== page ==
Abe Barker

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Abe Barker (b. Gorbals, Glasgow, 09/03/1891 - d. Springburn, Glasgow, 25/04/1961) was a Scottish actor.


Abraham (Abe/Abie) Barker was born to Joseph Barber, who was then a bookseller’s assistant, and his wife, Rose Heron. As a boy he acted in Arthur Hengler’s circus spectacular The Redskins. For some years he was a member of Graham Moffat’s theatrical company and while Moffat only toured South Africa in 1921, Barker was with him long before that. When the company first staged Bunty Pulls the Strings (1914), which would be one of its greatest hits, Barker was a member of the cast of one of the touring companies and appeared on the stage with Margaret Niven, who was Dirk Bogarde’s mother. Almost immediately afterwards the company left for an extensive tour of Australia and New Zealand, staging The Burglar and the Lady at the Palace Theatre in Sydney and thereafter visiting all the large cities with Bunty Pulls the Strings and A Scrape o’ the Pen. When the tour came to an end, three members of the company – Jean Clyde, her husband David Urquhart and Barker – formed the Bunty Trio, travelling throughout Australia for another 18 months and then setting sail for South Africa.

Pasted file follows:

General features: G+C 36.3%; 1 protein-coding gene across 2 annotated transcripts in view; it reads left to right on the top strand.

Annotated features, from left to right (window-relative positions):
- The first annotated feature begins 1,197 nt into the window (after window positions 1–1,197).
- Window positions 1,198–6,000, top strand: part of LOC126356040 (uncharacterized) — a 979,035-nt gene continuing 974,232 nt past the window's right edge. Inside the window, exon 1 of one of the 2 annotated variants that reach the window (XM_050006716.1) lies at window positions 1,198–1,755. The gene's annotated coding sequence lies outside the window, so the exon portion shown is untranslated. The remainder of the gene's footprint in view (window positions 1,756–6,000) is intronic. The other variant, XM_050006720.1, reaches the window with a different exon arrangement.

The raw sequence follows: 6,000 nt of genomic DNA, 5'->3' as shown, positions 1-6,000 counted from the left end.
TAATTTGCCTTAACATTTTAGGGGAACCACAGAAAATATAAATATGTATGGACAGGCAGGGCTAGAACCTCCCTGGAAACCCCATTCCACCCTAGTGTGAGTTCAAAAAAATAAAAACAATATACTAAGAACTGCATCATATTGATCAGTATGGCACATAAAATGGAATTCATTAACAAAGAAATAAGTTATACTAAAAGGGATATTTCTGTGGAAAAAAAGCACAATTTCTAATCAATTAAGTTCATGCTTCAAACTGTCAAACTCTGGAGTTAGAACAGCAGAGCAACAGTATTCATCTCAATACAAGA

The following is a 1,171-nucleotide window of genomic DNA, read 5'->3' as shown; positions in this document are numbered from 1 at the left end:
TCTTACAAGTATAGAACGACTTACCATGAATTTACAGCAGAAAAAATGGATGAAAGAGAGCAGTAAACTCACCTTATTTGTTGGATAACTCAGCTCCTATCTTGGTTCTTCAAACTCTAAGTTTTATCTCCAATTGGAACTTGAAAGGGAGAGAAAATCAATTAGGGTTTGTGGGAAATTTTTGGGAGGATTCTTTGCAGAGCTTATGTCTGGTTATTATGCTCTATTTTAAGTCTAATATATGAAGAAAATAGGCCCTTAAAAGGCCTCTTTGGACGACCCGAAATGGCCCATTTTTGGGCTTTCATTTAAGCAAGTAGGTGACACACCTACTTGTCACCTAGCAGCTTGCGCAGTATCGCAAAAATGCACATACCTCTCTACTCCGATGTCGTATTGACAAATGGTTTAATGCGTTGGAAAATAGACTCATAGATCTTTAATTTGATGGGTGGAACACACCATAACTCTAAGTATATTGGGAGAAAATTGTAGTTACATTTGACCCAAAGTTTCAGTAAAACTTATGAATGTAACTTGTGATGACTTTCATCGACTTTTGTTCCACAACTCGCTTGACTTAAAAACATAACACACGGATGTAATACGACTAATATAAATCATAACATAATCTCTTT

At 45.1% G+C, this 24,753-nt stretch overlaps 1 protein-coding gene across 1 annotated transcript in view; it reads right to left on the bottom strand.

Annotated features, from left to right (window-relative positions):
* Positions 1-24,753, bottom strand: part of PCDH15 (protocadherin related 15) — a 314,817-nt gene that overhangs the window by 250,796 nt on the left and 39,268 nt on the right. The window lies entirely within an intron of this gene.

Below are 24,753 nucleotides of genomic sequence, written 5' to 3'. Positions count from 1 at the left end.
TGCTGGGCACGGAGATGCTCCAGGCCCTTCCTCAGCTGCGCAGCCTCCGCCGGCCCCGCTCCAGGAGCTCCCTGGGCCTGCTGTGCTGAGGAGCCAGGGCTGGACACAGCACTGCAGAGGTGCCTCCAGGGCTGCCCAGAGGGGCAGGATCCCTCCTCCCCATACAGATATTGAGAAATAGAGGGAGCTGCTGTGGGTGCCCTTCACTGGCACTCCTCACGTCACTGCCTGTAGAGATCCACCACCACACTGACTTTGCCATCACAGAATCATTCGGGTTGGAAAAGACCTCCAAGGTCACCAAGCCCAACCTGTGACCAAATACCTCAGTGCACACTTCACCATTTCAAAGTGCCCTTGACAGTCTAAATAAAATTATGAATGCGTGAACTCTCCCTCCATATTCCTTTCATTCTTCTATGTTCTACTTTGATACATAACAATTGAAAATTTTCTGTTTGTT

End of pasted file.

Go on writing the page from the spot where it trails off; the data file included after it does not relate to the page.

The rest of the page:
In July 1918 he appeared in Very Good Eddie at the Empire Theatre in Johannesburg and it was during this time that H. Lisle Lucoque cast him as Alphonse in the silent film version of Allan Quatermain (released in 1919) for African Film Productions. While Clyde and Urquhart moved on to the United States, Barker stayed on and in December 1921 he arrived back in England, subsequently returning to the stage in Scotland. Relatively late in life he started turning up in British films, notably as the engineer in Alexander Mackendrick’s The Maggie (1954), but for about a decade after the end of World War II he was still an active member of the Citizens’ Theatre Company in Glasgow, making appearances in a range of productions. (FO)


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